For the first time since the horse-and-buggy days of statehood, Washington is boosting the expense allowance for members of the state’s Electoral College, the party activists who cast the state’s electoral votes for the U.S. presidential ticket that wins the state popular vote.
The Senate gave strong bipartisan approval on Friday to a House-passed bill that was championed by Secretary of State Kim Wyman and shepherded through the long legislative process by office intern Nate Hauger from Central Washington University.
The measure, House Bill 1639, cleared the Senate 38 to 10 and headed to Gov. Jay Inslee for his signature. The bill adjusts the travel, meal and lodging compensation by linking to the rate for state officials and employees on official business, which is periodically adjusted by the state budget office to reflect inflation.
The Electoral College compensation rate has not been adjusted since 1891 — $5 a day for expenses and 10-cent-a-mile for transportation costs. In the early years, lawmakers were told, the main cost was for a hotel room and a stable and hay for the horses.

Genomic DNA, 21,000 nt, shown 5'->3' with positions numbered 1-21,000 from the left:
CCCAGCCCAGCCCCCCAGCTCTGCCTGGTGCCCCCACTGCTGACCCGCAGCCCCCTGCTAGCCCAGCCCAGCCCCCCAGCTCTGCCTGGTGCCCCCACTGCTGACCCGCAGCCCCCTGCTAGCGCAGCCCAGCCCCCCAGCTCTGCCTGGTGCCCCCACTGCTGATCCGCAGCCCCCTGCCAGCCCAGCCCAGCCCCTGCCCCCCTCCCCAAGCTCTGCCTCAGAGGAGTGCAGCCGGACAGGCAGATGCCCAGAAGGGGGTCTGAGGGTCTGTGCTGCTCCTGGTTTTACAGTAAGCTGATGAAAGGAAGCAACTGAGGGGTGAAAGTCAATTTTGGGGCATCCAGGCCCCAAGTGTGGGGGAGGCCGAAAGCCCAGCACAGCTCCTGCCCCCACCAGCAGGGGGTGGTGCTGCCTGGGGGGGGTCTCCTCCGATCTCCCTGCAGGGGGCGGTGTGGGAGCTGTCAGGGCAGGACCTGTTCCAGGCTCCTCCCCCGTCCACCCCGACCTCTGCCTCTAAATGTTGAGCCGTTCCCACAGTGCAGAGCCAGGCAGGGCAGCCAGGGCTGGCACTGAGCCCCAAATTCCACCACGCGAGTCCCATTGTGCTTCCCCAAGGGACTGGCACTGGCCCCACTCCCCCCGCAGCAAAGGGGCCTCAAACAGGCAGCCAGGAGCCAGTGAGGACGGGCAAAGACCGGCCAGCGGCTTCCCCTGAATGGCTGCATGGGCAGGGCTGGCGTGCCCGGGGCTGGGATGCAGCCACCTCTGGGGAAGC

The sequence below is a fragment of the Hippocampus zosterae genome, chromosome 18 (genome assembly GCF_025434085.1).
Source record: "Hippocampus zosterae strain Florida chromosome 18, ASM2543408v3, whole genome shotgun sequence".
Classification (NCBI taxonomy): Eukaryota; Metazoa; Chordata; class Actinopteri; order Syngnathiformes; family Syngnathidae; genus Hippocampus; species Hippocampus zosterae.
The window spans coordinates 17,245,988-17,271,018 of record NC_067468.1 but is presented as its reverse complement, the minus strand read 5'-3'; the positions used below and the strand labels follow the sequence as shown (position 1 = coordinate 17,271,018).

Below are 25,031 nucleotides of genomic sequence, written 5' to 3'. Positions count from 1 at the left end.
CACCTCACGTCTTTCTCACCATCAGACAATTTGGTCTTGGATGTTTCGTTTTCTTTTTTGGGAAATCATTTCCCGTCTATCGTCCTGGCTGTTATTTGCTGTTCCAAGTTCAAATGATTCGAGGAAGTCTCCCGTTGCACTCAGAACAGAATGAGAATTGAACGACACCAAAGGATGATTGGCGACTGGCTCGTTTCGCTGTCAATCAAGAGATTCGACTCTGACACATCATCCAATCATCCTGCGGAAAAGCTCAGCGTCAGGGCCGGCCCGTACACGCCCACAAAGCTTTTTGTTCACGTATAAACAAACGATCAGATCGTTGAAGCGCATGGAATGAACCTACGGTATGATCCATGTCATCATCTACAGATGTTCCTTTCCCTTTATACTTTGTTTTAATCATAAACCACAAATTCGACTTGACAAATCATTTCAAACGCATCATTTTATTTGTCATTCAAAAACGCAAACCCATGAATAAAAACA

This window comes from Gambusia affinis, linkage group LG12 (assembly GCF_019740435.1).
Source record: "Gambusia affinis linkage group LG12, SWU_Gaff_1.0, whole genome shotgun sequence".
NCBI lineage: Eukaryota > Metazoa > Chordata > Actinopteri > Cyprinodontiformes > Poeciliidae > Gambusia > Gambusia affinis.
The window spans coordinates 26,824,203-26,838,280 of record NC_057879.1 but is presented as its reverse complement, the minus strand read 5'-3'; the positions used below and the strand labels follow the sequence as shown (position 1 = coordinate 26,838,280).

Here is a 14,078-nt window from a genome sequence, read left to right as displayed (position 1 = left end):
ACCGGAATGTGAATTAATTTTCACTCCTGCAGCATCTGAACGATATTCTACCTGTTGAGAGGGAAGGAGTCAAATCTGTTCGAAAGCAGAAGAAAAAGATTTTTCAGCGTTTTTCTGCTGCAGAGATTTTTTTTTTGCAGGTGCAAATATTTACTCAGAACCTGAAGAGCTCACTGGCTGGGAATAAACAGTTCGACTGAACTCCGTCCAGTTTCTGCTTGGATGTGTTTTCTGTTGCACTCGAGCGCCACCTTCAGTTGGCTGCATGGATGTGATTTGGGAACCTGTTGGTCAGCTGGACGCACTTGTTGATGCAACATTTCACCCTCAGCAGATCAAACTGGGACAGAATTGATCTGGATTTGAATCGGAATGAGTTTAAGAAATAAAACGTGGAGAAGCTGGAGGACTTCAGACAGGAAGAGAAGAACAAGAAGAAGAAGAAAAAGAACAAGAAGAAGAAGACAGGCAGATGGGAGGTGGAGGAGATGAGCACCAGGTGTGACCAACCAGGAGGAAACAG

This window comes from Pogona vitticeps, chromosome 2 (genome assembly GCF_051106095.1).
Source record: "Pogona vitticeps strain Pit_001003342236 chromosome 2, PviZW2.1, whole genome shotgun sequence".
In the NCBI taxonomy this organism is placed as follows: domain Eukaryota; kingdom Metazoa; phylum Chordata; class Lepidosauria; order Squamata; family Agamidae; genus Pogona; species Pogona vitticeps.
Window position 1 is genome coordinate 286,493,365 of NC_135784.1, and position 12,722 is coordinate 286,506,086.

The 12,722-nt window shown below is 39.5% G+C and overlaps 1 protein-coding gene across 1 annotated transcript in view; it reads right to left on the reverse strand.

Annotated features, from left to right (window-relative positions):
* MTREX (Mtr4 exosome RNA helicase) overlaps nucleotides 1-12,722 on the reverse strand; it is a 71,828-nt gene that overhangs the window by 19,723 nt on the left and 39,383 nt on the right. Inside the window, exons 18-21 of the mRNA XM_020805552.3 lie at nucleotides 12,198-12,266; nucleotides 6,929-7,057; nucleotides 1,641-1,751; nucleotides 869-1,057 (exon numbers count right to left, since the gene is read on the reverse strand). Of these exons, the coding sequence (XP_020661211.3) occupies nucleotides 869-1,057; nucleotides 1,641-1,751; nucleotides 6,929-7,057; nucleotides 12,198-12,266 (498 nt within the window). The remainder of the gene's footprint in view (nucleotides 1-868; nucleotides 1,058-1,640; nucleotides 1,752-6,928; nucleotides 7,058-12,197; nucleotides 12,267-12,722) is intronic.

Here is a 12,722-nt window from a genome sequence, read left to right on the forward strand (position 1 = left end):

The current rates: a maximum of $61 a day for meals, $88 for lodging and 56.5 cents per mile for transportation.
The bill passed the Senate floor today with largely bipartisan support after senators turned aside an amendment by Sen. Mike Padden, R-Spokane Valley, for a one-time adjustment to $25 a day and 50 cents a mile, with no automatic escalator. Padden was himself an elector in 1976, drawing attention by voting for Ronald Reagan after Gerald R. Ford had carried Washington.
The bill was sponsored in the House by Reps. Steve Bergquist, D-Seattle, and Liz Pike, R-Camas, and others. It was championed in the Senate by Sen. Pam Roach, R-Auburn, Sen. Bob Hasegawa, D-Seattle, and others.
The Office of Secretary of State organizes the gathering of the Electoral College in Olympia at the Capitol after each presidential election. As in most states, the winner of Washington’s popular vote gets the state’s full bloc of electoral votes – currently 12 votes, one for each congressional district and two at-large. The College met in the State Reception Room last Dec. 17 to cast votes for President Obama and Vice President Biden.
They were chosen at party caucuses and the state convention by fellow Democrats last summer, and came to Olympia for the Electoral College gathering from across the state, some at great distance.
On an interesting note, an intern at the Office of Secretary of State was heavily involved with the drafting and research of this bill. You can read more about his story and his testimony on HB 1639 here.
Secretary Wyman said she was proud of Nate’s work and thanked the Legislature for approving the bill.